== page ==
On January 20, Joseph Biden became the 46th President of the United States. The day has inspired both excitement and apprehension in many Americans: excitement because change is coming and apprehension about what the weeks ahead will bring, in the wake of early January’s Capitol riots. And as the Biden era begins, many also wonder what its impact on real estate throughout the country will be. Biden’s challenge is clear; he must steer between not only his Democratic colleagues and their Republican counterparts but also the fractious elements of his own party, with highly visible Representatives and Senators working to pull Biden’s agenda to the left, against his fundamentally centrist instincts.
Given the enormous difficulties of attempting to manage both the COVID pandemic and the administration of vaccines, business issues will certainly take their place behind the national medical crisis. But the question of how to bring the economy back to life at ground level (as opposed to the stock market level) will have to become a critical next step in the President’s first 100 days. New Yorkers wait with great anticipation to see what steps the Federal government will take to revive the city’s ailing economy.
Perhaps the most important thing the city, state, and federal governments can do relates to securing New York’s teetering public transportation system. The MTA has experienced a perfect storm: leadership hobbled by the ongoing spite match between the mayor and the governor, deep deficits and arcane, union-controlled job sinecures, and plummeting COVID ridership. The system needs massive cash infusions and massive restructuring. And it needs people to go back to work so ridership increases again.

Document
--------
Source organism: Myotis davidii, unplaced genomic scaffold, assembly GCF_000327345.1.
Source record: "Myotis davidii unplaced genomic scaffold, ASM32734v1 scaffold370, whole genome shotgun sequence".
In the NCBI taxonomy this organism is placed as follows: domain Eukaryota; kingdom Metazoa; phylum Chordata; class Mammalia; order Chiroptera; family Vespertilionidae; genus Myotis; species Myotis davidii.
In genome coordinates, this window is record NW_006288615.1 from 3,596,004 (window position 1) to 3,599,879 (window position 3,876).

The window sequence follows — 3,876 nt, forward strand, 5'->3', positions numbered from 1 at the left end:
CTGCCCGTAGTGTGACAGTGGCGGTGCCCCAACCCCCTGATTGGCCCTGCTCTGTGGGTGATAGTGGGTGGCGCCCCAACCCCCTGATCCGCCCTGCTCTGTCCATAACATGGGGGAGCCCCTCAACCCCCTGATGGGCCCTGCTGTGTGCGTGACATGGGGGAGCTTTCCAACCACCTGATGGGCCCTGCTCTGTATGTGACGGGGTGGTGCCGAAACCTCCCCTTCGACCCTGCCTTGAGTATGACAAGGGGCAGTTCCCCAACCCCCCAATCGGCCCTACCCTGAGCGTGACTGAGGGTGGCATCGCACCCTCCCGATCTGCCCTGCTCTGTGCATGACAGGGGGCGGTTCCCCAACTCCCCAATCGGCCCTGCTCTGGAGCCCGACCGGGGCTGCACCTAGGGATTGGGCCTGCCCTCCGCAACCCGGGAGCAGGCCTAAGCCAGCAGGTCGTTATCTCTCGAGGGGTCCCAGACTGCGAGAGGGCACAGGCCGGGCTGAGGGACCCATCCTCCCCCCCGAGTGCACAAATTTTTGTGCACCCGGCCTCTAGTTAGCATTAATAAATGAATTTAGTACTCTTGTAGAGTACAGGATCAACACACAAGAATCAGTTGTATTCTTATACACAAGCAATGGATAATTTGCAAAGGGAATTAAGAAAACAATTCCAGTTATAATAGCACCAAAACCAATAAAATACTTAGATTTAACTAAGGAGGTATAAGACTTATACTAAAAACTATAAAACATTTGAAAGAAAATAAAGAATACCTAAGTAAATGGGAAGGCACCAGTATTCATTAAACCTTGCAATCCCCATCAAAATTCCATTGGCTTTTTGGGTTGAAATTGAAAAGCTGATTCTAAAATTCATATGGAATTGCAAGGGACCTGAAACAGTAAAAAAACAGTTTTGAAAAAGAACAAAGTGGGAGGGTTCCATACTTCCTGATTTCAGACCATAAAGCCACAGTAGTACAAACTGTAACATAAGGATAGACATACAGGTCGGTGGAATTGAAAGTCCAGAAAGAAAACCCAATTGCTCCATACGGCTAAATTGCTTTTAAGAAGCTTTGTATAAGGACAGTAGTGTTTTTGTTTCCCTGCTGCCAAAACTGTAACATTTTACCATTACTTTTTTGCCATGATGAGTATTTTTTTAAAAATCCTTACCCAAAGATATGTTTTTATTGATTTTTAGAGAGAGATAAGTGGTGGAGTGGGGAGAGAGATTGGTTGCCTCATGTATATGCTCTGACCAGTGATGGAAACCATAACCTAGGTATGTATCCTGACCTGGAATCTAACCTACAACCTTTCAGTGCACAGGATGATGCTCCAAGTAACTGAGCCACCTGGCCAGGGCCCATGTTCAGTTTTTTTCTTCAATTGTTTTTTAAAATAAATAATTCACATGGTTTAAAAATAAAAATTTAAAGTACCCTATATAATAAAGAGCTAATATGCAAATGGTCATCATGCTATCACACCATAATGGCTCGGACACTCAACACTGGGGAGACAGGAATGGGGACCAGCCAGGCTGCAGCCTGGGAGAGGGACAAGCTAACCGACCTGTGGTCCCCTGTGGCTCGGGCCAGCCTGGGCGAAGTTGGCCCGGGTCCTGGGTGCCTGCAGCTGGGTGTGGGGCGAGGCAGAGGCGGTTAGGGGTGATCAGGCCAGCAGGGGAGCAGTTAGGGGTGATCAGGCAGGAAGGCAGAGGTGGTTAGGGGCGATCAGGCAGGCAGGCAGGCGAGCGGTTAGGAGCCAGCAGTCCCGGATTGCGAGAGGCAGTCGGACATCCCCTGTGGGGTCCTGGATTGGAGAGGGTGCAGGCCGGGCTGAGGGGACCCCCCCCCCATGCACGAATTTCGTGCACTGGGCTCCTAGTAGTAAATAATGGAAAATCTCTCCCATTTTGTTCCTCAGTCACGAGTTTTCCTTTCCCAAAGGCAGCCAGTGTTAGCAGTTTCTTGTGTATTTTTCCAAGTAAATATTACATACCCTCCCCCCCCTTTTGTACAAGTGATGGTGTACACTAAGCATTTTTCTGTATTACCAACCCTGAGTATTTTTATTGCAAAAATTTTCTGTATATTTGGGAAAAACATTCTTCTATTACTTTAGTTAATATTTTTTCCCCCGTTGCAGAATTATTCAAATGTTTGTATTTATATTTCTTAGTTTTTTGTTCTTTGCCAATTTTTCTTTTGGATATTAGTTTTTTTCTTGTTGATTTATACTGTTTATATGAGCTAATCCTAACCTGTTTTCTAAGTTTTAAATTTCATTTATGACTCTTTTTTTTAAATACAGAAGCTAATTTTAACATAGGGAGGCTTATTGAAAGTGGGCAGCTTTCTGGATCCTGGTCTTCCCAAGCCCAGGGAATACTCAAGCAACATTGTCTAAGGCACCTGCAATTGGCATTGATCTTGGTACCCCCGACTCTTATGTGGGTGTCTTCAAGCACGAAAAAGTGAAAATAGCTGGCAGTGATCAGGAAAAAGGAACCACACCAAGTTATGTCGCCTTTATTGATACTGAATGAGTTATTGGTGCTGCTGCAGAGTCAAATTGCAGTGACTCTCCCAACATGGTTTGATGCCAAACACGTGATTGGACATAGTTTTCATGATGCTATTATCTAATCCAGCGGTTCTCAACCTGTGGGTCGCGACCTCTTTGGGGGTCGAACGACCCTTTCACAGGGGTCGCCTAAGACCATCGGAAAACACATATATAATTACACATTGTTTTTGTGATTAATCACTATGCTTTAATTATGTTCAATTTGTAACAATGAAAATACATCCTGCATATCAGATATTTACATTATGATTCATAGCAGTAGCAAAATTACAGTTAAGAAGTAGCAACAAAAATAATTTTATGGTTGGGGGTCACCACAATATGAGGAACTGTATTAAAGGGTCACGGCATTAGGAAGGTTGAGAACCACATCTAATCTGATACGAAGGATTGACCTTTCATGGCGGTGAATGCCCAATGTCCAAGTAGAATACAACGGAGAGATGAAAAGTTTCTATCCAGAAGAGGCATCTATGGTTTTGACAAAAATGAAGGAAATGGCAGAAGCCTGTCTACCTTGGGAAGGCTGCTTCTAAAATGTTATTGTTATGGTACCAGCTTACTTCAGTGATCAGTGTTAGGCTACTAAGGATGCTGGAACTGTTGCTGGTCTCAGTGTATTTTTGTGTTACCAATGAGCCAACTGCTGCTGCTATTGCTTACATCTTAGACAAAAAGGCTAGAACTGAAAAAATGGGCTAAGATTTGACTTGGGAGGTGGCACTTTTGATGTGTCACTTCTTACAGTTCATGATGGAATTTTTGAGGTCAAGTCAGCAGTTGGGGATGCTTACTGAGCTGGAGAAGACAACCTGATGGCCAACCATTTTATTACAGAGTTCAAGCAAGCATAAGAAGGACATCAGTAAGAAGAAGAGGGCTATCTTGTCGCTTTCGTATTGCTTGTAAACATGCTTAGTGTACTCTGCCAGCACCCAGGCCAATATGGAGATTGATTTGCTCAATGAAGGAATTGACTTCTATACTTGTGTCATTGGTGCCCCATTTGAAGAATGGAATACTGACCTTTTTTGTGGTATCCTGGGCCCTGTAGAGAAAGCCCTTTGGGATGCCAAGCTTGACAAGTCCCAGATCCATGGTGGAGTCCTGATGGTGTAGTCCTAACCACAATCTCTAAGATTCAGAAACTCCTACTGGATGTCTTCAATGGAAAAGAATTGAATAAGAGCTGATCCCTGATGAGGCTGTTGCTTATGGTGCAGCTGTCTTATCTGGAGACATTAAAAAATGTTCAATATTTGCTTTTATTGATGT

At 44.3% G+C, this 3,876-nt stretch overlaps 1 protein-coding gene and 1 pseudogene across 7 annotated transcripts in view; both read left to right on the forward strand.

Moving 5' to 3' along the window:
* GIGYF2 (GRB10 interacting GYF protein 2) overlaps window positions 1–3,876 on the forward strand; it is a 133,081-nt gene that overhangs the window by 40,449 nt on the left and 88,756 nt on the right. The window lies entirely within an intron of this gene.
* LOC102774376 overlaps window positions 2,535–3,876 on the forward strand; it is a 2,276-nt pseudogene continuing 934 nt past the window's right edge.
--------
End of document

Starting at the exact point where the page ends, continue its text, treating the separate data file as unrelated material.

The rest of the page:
Will the vaccine, as more and more people across the country receive it, enable a return to a new normal? Will sporting events, Broadway, opera and concert halls, restaurants and bars, begin their re-emergence from the doldrums? We know that the population of New York is eager to return to the pursuits which form such a huge part of their lives, but we don’t yet know how we as a populace will titrate between our old habits and the new, now almost instinctive fear of proximity to others.
And where is New York City’s real estate market in all this? Large urban markets have been hit the worst during the pandemic; the inevitable proximity of one person to another in city life creates physical fear in many people, without even mentioning the economic concerns driving many of the wealthy to the no-income-tax state of Florida. As the pandemic rolls on, however, the vast majority of New Yorkers are pulling together for their city. Real estate agents are seeing a gradually increasing wave of sales which, while still concentrated in the market for units at $2 million and under, increasingly include more expensive homes as well, according to recent data from UrbanDigs.
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In our multicultural, multiethnic city, the real estate market reflects our values as well as our pocketbooks. The return of Federal focus on uniting rather than dividing us here in the patchwork quilt of New York City will help us all. As we strive as brokers to make our industry color blind, gender-blind, embracing diverse identities and sexual preferences, we look forward to a 2021 which allows us, in health and economic security, with tolerance and gratitude, to re-emerge into the light.